No two Canadian refineries are the same. Here’s how they differ

Oct 27, 2016   | Categories: Energy, Fossil Fuels, Fuels, Refineries
In last week’s blog, we looked at how refineries make different commodities depending on their geographic locations, and the markets they serve. This week, we go further into what kinds of refineries exist in Canada.

Most refineries in Canada are up to 50 years old, but they have been extensively updated, refurbished, expanded and modernized with new technology. No two of them are alike, but there are essentially two kinds of refineries, says Gilles Morel, Director of Fuels with the Canadian Fuels Association.

First, the basics: The distillation refinery

The less complex, basic refinery is a distillation refinery, which distills crude oil and separates it into different components such as gasoline, diesel and jet fuel.

“You can add complexity by adding a lube plant – where you make the motor oil, lubricants and some specialty products, vacuum distillation units and chemical extraction to name a few” said Morel. “Some refineries also add asphalt plants, where asphalt demand justifies it.”

Adding complexity: High conversion refineries

“More complex refineries deal with a variety of crudes, from light crude to heavy and sour crude. They need much more complex conversion, such as hydrocrackers*, or cokers, that will convert the heavy portion left over from distillation into more valuable products like gasoline, diesel and jet fuel.

“Those are called high conversion refineries. There are some in Western Canada, there are some in Eastern Canada.”

Refineries vary by product – and province

The lightest products coming from the refining process are propane and butane, and the heaviest products that have high energy content are used in industrial applications for heat and power generation or as marine fuel oil, mainly for shipping on the east and west coasts.

In addition, some refineries will add capacity to produce chemical feedstock. This is the case in the Sarnia area of Ontario, where there is a large chemical manufacturing industry present.

In the west, refineries have access to Canadian crude and, with the changing quality of the crude, the refineries have evolved and adapted to be able to process heavier crudes, such as bitumen.

The market has also evolved over time, said Morel. “When you look at Alberta for example, the prosperity and growing population over the last 30 years has brought more demand for gasoline, diesel and jet fuels. To meet the supply challenge of this increased demand, the refineries employ more complex processes to optimize every barrel that is refined.”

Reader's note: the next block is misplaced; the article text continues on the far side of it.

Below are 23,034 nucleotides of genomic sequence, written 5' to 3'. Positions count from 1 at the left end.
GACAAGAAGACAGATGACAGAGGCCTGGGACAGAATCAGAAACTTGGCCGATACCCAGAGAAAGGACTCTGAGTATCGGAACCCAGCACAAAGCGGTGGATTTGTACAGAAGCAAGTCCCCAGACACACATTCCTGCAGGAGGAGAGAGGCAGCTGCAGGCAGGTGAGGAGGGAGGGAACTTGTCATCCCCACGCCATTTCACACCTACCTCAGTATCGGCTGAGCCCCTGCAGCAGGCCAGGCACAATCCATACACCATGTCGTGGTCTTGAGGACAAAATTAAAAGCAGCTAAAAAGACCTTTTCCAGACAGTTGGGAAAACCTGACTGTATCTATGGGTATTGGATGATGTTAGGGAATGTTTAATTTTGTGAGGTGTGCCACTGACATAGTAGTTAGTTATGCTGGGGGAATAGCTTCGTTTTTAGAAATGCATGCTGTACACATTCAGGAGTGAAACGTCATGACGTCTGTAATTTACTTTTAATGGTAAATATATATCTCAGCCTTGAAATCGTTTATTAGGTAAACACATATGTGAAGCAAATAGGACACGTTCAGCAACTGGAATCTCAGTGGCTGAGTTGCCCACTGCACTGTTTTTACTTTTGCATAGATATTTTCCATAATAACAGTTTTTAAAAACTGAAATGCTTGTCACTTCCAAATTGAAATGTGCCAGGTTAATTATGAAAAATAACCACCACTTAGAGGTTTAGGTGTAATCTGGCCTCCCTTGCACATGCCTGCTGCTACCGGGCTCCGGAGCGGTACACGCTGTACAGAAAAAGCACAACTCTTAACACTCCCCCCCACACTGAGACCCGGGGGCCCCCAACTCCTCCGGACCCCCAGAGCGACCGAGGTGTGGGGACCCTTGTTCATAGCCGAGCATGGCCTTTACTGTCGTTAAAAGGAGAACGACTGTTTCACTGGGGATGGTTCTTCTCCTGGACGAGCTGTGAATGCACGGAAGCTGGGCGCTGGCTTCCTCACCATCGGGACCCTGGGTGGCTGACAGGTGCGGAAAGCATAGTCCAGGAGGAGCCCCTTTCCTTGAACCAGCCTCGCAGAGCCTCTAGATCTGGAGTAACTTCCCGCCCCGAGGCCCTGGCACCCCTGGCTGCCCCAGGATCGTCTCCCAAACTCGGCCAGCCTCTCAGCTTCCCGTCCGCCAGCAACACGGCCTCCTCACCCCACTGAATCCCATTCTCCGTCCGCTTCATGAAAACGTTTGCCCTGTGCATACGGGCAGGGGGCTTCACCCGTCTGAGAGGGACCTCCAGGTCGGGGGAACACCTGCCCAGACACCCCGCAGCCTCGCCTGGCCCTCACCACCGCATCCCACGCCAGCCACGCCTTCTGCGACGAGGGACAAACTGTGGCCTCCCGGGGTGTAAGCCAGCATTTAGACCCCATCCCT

The refineries of the future

How will refineries of the future be different? Morel says that’s a difficult question to answer, because refineries are constantly changing and improving their operations.

“The reality is that we’re not dealing with a black and white industry. We’re dealing with something that constantly evolves. Some refineries are 50 years old, but they look very different than they did then.


“You have to adapt the refineries to meet the demand of the consumers, and to accommodate new regulations, such as removing sulphur from gasoline and diesel. We’re just now in the process of reducing sulphur further, to less than 10 parts per million, starting in 2017.

“We constantly improve the facilities. In the past, we used to operate with a lot of mechanical devices. Now this is largely operated through computers and electronics.”

Furthermore, refineries today have much lower emissions, are much safer, more reliable and require less manpower. It’s all about technology and innovation, said Morel.

“It looks like you are landing a spacecraft on the moon when you are at the controls of a refinery.” he said.

“As science and technology evolve, new innovations quickly make their way into refining. The refineries of tomorrow will be even more sophisticated.”


One of the “refineries of tomorrow” is the Sturgeon plant, the first new refinery built in Canada in 35 years.

“It is not a full product refinery,” explained Morel. “It will produce diesel and diluent, a product used to carry bitumen from oil sands production sites to markets, including the Sturgeon refinery.

“This is really a new concept.”

Learn more about the Sturgeon Refinery, built by the Northwest Redwater Partnership, in an upcoming blog.

We covered a number of refinery related terms in this post – not sure what some of them mean? Check out The ABCs of common and not so common refining terms.
 
*Hydrocracking is a method of breaking the molecules of petroleum into simpler molecules, such as gasoline or kerosene, by adding hydrogen under high pressure to the process.
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